The following damages contribute to the value of your settlement.
Obviously, lost wages leads the list of factors to consider when deciding an appropriate wrongful termination settlement amount. If you are the plaintiff, lost wages include the amount of money you would have made if your employer had not fired you. If enough time passes before reaching a settlement, earnings growth like raises and bonuses are calculated as well.
It is important to note that you have a responsibility to mitigate damages by doing all you can to get a new job. If you don’t attempt to lessen your own damages, your award will likely decrease. And if you do find a job, but it pays less, you can add the difference in pay to your lost wages calculations.
Your attorney can include things like health insurance, retirement plans, pensions, and the like when crafting a settlement amount.
When your boss fires you, it can set off a chain reaction of stress. The law classifies this emotional distress as “pain and suffering.” When juries award money for pain and suffering, it can be substantial, particularly if the employer’s actions were egregious. Fear of a big pain and suffering award at trial is one of the factors that can motivate defendants to settle out of court.
Costs related to job hunting
Any tangible expenses related to finding new employment may be added to the settlement amount. This includes things like joining employment services that charge a fee.
Punitive damages are not actual economic losses. They are intangible losses used to punish a defendant’s egregious behavior. If your employer acted maliciously, a jury might award these damages as a way of holding them accountable. These awards are rare, but when they happen, they can be for millions of dollars.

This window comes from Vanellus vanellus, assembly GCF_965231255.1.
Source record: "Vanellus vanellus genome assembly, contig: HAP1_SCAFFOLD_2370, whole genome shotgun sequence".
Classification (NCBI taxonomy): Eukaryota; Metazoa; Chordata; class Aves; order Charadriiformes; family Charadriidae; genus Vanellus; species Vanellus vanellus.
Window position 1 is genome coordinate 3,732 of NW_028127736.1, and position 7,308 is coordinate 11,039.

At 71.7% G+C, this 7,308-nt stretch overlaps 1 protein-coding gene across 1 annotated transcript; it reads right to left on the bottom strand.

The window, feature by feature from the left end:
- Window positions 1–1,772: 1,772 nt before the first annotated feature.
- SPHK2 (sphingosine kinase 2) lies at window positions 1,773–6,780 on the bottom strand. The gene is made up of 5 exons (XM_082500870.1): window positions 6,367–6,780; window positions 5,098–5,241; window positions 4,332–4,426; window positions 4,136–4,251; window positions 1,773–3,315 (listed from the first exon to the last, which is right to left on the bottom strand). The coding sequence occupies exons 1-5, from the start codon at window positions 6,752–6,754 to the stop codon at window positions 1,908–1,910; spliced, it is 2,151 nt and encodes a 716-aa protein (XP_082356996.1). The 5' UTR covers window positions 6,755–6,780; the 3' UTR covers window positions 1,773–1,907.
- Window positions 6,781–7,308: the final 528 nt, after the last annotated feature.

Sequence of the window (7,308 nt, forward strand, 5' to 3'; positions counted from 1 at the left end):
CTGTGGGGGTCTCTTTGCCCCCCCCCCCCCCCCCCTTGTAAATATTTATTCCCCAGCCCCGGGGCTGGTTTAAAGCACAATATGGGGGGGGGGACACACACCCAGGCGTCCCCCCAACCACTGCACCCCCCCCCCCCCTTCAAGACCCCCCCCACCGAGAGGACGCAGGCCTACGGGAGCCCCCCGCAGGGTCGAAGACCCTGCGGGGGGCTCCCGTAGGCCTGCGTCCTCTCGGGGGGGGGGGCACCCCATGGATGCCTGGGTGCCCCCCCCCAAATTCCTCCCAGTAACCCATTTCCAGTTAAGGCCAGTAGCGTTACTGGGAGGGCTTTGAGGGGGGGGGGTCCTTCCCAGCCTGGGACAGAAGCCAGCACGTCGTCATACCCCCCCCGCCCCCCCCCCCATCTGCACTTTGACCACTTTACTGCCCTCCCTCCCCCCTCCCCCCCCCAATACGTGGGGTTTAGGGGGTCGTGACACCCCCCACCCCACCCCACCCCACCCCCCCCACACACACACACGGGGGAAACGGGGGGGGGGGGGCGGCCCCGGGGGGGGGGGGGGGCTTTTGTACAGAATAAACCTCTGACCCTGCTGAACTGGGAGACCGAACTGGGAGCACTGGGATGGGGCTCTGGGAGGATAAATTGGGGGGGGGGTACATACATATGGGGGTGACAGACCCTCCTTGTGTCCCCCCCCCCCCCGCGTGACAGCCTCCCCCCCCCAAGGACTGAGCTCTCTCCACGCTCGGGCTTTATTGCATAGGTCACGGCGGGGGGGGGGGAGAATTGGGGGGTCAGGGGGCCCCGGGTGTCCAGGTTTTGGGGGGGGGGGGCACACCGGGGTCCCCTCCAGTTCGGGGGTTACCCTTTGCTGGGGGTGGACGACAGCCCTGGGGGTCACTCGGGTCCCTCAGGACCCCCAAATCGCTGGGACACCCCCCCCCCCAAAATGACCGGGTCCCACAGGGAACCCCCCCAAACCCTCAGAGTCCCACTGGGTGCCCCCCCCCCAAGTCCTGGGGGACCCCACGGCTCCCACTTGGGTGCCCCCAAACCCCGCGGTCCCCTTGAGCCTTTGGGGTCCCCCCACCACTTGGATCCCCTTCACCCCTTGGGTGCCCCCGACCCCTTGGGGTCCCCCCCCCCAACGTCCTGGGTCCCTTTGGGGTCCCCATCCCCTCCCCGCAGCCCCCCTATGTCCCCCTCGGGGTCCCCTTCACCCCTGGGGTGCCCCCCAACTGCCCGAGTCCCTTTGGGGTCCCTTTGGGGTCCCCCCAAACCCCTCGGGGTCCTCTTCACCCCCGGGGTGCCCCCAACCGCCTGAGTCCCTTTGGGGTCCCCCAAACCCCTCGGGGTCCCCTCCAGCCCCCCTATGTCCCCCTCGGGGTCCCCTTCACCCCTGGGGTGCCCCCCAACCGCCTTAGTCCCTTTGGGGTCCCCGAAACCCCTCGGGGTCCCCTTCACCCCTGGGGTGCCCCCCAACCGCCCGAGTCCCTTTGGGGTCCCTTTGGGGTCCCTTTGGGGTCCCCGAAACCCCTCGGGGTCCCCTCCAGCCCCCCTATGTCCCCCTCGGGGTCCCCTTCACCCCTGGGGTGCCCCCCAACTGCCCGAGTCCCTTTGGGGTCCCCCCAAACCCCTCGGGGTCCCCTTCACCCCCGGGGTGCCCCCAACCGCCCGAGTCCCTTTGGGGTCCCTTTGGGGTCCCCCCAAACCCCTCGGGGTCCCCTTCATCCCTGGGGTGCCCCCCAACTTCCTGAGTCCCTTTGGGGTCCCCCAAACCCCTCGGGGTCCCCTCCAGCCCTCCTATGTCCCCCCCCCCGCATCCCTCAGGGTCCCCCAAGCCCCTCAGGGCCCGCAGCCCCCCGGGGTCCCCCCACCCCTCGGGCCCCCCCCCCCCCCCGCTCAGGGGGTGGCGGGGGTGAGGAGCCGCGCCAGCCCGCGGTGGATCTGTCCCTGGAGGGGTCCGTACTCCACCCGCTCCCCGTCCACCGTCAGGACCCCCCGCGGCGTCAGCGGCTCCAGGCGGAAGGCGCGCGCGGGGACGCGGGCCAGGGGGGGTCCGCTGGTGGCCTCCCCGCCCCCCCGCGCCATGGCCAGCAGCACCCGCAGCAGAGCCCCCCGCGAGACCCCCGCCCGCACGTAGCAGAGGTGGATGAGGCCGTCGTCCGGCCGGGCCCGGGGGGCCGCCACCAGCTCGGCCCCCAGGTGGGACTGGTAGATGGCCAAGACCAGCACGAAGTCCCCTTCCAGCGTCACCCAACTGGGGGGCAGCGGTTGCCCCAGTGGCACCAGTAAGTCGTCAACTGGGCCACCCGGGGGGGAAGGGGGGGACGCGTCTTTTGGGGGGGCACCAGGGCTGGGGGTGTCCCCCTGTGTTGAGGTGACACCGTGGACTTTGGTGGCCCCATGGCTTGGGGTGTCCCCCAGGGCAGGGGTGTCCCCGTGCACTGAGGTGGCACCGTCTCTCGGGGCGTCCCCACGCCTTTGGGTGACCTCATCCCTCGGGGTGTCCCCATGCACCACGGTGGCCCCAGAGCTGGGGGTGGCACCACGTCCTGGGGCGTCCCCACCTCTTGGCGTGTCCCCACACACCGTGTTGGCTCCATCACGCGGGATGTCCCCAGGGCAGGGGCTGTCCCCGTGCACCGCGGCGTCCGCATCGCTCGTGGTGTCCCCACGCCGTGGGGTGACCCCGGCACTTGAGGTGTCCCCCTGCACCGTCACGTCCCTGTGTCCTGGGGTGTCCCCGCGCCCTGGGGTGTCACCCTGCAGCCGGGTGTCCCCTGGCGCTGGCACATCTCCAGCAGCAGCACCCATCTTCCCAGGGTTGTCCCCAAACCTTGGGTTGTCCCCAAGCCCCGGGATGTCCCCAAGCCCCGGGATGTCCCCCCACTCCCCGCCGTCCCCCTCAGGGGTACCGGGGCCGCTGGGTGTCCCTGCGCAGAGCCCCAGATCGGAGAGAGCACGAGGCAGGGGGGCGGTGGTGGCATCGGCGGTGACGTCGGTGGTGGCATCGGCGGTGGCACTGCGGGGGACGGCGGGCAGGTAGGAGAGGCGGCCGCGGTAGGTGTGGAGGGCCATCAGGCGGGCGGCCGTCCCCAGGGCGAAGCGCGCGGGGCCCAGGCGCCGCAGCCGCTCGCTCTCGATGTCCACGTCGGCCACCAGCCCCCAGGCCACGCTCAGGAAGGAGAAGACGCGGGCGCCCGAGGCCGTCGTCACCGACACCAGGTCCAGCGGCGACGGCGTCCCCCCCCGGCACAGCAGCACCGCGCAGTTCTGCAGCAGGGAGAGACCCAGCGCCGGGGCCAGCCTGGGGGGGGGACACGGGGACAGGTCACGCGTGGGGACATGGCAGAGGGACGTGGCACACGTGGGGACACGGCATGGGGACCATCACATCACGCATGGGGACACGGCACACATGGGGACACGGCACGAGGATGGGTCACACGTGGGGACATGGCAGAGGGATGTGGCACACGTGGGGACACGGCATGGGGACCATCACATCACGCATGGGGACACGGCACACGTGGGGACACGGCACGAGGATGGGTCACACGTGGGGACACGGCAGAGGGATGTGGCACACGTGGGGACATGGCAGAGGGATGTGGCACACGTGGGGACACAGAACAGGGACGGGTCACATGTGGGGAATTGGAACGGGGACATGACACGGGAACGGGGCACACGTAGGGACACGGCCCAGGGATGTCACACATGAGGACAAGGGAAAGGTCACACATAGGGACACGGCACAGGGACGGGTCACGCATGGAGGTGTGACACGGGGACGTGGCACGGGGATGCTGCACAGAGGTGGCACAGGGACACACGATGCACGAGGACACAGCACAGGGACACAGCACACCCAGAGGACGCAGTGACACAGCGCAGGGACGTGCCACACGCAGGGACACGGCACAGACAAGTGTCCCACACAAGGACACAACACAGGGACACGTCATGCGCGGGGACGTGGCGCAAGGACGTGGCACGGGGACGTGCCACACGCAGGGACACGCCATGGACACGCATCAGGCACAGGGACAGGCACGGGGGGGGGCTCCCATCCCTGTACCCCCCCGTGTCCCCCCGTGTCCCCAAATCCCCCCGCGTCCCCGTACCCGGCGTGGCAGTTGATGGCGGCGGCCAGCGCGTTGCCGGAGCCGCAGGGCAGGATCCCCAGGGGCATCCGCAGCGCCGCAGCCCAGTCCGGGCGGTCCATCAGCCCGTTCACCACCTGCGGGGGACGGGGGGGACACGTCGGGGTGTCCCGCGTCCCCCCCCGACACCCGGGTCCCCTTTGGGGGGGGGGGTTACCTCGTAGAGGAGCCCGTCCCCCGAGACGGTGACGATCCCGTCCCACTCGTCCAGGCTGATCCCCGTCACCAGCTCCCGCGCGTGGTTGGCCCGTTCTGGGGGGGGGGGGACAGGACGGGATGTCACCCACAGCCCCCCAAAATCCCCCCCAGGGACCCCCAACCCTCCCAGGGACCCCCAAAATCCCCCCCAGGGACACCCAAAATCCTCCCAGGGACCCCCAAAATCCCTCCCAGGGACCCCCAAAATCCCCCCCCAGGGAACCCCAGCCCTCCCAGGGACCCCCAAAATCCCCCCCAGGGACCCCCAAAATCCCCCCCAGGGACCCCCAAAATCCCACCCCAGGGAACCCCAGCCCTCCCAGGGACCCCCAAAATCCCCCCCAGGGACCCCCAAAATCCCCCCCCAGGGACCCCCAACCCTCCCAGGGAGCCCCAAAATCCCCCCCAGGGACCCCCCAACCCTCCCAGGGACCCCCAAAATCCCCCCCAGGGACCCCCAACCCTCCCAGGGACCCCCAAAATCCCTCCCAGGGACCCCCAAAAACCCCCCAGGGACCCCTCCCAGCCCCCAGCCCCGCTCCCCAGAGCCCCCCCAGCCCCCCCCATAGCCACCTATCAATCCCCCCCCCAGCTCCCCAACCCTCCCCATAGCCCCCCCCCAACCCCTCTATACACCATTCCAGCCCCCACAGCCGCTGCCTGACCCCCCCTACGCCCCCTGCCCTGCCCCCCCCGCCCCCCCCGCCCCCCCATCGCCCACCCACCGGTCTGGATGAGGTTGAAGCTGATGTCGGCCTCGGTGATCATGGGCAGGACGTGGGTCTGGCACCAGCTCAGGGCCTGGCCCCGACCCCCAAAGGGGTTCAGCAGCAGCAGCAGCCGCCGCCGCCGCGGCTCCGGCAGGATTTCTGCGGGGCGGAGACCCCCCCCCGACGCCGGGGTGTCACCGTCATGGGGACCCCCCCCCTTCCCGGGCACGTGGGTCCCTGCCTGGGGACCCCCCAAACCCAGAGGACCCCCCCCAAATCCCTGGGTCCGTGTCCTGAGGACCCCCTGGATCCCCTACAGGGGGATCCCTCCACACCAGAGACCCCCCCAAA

There are other factors besides damages that can significantly increase your award. The first and most impactful factor is whether you hire a lawyer. People who claim wrongful termination typically get two to three times more money when they use an experienced attorney who knows how to handle these cases. And even though the attorney typically takes a significant cut of the settlement amount, you still come out much farther ahead in the final analysis. Other factors include:
- Refusing the first offer and negotiating for a higher amount;
- Employers who have over 100 employees tend to pay larger settlements than smaller employers; and
- Filing an actual lawsuit as opposed to just filing a claim.
When you go to the trouble of actually filing suit, it signals that you are very serious about your claim and typically results in higher settlements.
This Is No Time to “Go It Alone”
The attorneys at the Smithey Law Group are here to protect your rights in the workplace. We have helped many people just like you get the compensation they deserved after their employer wrongfully robbed them of their livelihood. Call us at 410-919-2990 or contact us online today.